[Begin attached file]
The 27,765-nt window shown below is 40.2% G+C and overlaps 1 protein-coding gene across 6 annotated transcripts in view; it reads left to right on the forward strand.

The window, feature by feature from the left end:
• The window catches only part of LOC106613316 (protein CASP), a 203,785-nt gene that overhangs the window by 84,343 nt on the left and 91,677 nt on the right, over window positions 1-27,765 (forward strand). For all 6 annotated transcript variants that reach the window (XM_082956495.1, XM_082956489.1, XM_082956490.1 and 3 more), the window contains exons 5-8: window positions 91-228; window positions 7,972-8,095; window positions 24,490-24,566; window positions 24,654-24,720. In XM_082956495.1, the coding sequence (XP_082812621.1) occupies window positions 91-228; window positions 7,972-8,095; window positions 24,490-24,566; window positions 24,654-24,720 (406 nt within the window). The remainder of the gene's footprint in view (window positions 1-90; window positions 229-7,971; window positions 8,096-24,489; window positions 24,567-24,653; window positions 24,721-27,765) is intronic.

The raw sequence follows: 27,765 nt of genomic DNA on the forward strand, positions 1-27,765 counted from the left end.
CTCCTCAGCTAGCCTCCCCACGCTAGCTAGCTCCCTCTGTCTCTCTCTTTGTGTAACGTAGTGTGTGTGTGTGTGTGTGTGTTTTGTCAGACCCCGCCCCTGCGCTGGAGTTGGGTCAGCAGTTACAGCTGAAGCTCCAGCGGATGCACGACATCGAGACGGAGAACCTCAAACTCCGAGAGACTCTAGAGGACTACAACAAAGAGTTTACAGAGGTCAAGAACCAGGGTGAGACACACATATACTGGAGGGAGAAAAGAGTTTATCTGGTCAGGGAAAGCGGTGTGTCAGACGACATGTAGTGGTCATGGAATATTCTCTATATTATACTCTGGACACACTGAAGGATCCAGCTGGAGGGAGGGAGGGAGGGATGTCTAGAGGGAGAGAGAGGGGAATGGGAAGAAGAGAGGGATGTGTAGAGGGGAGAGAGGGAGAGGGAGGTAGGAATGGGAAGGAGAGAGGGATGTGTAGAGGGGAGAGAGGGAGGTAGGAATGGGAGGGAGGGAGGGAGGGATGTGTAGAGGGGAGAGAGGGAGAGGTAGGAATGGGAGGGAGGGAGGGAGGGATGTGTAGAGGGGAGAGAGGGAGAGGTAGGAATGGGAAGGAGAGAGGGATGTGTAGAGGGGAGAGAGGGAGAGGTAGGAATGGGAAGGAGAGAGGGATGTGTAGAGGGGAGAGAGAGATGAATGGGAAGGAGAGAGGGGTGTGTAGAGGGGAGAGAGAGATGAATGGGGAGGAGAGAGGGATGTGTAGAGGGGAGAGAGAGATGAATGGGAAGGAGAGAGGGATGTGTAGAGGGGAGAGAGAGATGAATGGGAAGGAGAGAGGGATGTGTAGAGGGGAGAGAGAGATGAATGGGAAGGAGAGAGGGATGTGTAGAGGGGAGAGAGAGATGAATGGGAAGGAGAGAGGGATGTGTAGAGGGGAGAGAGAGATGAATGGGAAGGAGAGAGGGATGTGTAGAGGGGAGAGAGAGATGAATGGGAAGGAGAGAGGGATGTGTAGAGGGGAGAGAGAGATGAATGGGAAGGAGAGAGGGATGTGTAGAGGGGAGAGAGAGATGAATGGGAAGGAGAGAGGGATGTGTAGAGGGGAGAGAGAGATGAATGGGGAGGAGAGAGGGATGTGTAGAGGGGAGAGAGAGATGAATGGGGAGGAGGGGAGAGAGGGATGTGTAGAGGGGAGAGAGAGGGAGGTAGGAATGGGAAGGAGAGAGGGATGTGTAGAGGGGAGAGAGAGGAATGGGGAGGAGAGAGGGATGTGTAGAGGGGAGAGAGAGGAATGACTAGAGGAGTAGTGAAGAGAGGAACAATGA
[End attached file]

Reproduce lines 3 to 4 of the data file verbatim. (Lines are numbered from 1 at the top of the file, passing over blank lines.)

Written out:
• The window catches only part of LOC106613316 (protein CASP), a 203,785-nt gene that overhangs the window by 84,343 nt on the left and 91,677 nt on the right, over window positions 1-27,765 (forward strand). For all 6 annotated transcript variants that reach the window (XM_082956495.1, XM_082956489.1, XM_082956490.1 and 3 more), the window contains exons 5-8: window positions 91-228; window positions 7,972-8,095; window positions 24,490-24,566; window positions 24,654-24,720. In XM_082956495.1, the coding sequence (XP_082812621.1) occupies window positions 91-228; window positions 7,972-8,095; window positions 24,490-24,566; window positions 24,654-24,720 (406 nt within the window). The remainder of the gene's footprint in view (window positions 1-90; window positions 229-7,971; window positions 8,096-24,489; window positions 24,567-24,653; window positions 24,721-27,765) is intronic.

The raw sequence follows: 27,765 nt of genomic DNA on the forward strand, positions 1-27,765 counted from the left end.